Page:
Another one of Wallid’s famous moments was when he fought as a brown belt in a local BJJ tournament against “Jucao”, at a certain point in the fight as Ismail was down 9×0, Jucao managed to sink in a deep armbar hyper extending the Amazonian’s arm popping it several times. Ismail refused to give up, managing to escape and ending up winning the fight on points.
A hard defender of Carlson Gracie, he always supported his struggle against the more established branch of the Gracie’s, the guys from Academia Gracie (Helio Gracie’s side of the family) promising to defend the Carlson flag against every one. Staying true to his pledge, he conquered the first win over a Gracie in a brown belt fight against Ralph Gracie in Rio Sports Centre. He fought again against another Gracie a few years later (1993), this time as a Black Belt and gathered another win, the victim was the legend Renzo Gracie.
For years Wallid challenged the heads of the Gracie clan, people like Rickson and Royce stating that he would fight them in any style anywhere. Finally in 1998 Royce accepted a challenge in Jiu Jitsu, but imposed a different set of rules, no time limit and no point system. The fight was set for a charity event called “Jiu-Jitsu Contra a Violência” (Jiu Jitsu against violence) and fight had incredible coverage from all over Brazil, it was then that Wallid expressed his trademark phrase for the first time, saying to an interviewer: “Se ele pensa que vai vir ao Rio para pegar sol, está muito enganado, pois vai encontrar o tempo ruim o tempo todo” – If he (Royce) thinks he is coming over to catch some sun, he is gravely mistaken for he is going to have a bad weather/time all the time” (time and weather are the same word in Portuguese). Wallid ended the fight with his trademark Clock Choke (Estrangulamento de Relogio).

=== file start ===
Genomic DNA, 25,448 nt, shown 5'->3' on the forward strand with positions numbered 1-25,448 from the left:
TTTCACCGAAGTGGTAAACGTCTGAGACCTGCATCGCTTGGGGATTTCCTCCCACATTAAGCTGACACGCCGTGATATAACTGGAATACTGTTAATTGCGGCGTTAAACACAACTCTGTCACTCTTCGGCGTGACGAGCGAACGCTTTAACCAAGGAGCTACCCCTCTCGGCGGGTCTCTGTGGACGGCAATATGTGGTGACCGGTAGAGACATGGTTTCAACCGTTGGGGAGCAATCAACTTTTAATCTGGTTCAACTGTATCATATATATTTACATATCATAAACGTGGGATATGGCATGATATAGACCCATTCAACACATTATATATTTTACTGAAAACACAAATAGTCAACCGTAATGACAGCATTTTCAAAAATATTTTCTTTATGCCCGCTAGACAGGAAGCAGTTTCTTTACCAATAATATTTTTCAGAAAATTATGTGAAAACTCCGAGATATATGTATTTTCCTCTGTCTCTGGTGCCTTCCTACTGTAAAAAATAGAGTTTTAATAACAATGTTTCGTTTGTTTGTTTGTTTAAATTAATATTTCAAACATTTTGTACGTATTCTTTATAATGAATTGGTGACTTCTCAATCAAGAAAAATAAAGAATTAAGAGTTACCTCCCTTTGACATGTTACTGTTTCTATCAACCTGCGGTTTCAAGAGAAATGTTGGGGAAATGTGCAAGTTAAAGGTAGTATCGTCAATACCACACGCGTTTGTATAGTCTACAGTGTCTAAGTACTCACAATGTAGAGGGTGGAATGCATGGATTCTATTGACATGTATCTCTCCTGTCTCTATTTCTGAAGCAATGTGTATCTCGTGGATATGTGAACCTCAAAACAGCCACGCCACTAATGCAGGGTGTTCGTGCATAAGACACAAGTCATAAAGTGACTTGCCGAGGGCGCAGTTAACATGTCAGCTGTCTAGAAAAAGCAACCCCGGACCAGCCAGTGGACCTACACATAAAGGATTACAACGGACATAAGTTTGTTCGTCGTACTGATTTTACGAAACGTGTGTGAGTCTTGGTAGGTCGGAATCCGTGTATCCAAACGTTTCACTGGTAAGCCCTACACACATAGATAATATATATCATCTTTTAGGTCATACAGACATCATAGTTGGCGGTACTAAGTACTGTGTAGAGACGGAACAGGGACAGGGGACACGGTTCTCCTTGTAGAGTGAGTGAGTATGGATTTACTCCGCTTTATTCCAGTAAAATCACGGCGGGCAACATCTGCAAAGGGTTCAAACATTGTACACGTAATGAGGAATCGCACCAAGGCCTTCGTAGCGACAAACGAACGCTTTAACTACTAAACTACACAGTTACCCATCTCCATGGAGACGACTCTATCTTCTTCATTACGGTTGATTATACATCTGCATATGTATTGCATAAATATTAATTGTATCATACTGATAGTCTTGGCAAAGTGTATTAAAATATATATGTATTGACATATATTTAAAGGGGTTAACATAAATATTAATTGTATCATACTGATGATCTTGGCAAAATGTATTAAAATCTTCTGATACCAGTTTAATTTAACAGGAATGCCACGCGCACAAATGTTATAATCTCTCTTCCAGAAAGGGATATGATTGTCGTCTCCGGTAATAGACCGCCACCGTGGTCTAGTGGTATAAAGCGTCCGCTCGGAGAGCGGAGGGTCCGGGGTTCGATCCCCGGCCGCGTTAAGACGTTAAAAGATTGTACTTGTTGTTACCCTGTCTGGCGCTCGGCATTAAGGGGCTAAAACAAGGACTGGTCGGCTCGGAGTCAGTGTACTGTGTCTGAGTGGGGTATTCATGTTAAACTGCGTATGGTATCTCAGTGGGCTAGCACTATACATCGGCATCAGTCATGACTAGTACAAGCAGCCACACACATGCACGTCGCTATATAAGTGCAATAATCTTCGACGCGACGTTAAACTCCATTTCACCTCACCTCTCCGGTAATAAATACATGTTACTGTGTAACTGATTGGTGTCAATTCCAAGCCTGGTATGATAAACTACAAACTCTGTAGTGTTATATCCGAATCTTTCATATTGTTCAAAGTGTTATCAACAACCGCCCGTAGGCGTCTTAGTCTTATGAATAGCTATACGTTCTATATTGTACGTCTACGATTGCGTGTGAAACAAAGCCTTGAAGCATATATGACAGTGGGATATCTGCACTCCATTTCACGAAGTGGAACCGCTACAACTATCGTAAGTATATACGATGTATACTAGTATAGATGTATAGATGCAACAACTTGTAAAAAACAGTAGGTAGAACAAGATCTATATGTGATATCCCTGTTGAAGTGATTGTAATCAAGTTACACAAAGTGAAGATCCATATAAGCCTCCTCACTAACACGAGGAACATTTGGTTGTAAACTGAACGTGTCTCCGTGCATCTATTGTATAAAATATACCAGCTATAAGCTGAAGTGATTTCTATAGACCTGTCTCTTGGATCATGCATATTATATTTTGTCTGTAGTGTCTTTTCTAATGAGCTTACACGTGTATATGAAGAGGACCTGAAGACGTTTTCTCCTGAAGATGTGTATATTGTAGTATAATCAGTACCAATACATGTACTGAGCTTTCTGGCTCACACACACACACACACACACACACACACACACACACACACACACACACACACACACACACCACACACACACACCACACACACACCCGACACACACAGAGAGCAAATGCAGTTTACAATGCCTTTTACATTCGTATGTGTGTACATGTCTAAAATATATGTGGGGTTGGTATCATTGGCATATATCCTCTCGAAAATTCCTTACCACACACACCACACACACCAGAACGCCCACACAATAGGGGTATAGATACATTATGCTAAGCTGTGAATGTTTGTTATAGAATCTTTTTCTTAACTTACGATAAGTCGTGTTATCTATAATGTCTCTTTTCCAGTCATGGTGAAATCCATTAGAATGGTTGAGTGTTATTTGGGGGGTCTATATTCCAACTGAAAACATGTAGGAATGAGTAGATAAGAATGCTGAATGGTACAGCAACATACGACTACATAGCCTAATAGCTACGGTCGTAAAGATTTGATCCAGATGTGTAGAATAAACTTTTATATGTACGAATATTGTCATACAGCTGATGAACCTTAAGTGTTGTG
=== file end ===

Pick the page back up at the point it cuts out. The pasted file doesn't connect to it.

After the fight with Royce Wallid enjoyed a period of great recognition. He was one of the very first Jiu Jitsu fighters to be able to live off BJJ in Brazil, living solely from his prize money and his sponsors.